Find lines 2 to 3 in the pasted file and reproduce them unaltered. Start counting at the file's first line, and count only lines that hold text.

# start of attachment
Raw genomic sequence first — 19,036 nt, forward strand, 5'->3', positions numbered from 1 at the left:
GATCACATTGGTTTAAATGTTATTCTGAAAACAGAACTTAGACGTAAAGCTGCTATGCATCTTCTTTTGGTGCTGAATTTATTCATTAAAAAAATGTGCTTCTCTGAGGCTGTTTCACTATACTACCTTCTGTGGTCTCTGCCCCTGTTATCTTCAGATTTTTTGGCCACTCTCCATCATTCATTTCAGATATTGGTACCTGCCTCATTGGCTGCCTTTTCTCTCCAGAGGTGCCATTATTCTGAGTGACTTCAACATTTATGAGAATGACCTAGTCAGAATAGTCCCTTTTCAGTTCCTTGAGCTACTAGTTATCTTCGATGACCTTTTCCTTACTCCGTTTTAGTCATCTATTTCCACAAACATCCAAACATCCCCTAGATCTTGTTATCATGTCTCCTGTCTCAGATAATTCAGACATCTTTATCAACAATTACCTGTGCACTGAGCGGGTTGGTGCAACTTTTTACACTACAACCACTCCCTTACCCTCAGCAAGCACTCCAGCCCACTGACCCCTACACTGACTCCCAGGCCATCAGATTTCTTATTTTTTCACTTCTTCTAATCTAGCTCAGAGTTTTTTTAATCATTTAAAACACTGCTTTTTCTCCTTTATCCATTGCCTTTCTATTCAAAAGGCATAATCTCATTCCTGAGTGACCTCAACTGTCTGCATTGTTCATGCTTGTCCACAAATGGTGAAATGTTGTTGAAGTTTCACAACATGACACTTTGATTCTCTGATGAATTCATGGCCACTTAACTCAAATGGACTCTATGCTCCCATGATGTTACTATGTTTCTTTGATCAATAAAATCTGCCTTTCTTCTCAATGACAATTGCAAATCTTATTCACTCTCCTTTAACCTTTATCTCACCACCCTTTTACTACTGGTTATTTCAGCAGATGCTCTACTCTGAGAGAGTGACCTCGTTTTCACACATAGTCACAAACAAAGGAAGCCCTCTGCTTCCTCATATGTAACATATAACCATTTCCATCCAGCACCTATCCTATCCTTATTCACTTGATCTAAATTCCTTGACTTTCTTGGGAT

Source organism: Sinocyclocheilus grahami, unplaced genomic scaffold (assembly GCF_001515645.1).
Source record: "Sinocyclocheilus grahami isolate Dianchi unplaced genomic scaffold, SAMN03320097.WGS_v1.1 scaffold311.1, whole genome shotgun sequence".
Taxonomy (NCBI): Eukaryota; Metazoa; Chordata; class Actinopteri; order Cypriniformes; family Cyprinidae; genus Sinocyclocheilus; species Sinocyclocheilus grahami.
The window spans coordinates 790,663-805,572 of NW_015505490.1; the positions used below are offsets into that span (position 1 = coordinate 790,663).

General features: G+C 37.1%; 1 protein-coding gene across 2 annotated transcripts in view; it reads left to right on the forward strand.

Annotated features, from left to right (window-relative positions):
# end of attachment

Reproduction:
GATCACATTGGTTTAAATGTTATTCTGAAAACAGAACTTAGACGTAAAGCTGCTATGCATCTTCTTTTGGTGCTGAATTTATTCATTAAAAAAATGTGCTTCTCTGAGGCTGTTTCACTATACTACCTTCTGTGGTCTCTGCCCCTGTTATCTTCAGATTTTTTGGCCACTCTCCATCATTCATTTCAGATATTGGTACCTGCCTCATTGGCTGCCTTTTCTCTCCAGAGGTGCCATTATTCTGAGTGACTTCAACATTTATGAGAATGACCTAGTCAGAATAGTCCCTTTTCAGTTCCTTGAGCTACTAGTTATCTTCGATGACCTTTTCCTTACTCCGTTTTAGTCATCTATTTCCACAAACATCCAAACATCCCCTAGATCTTGTTATCATGTCTCCTGTCTCAGATAATTCAGACATCTTTATCAACAATTACCTGTGCACTGAGCGGGTTGGTGCAACTTTTTACACTACAACCACTCCCTTACCCTCAGCAAGCACTCCAGCCCACTGACCCCTACACTGACTCCCAGGCCATCAGATTTCTTATTTTTTCACTTCTTCTAATCTAGCTCAGAGTTTTTTTAATCATTTAAAACACTGCTTTTTCTCCTTTATCCATTGCCTTTCTATTCAAAAGGCATAATCTCATTCCTGAGTGACCTCAACTGTCTGCATTGTTCATGCTTGTCCACAAATGGTGAAATGTTGTTGAAGTTTCACAACATGACACTTTGATTCTCTGATGAATTCATGGCCACTTAACTCAAATGGACTCTATGCTCCCATGATGTTACTATGTTTCTTTGATCAATAAAATCTGCCTTTCTTCTCAATGACAATTGCAAATCTTATTCACTCTCCTTTAACCTTTATCTCACCACCCTTTTACTACTGGTTATTTCAGCAGATGCTCTACTCTGAGAGAGTGACCTCGTTTTCACACATAGTCACAAACAAAGGAAGCCCTCTGCTTCCTCATATGTAACATATAACCATTTCCATCCAGCACCTATCCTATCCTTATTCACTTGATCTAAATTCCTTGACTTTCTTGGGAT

Source organism: Sinocyclocheilus grahami, unplaced genomic scaffold (assembly GCF_001515645.1).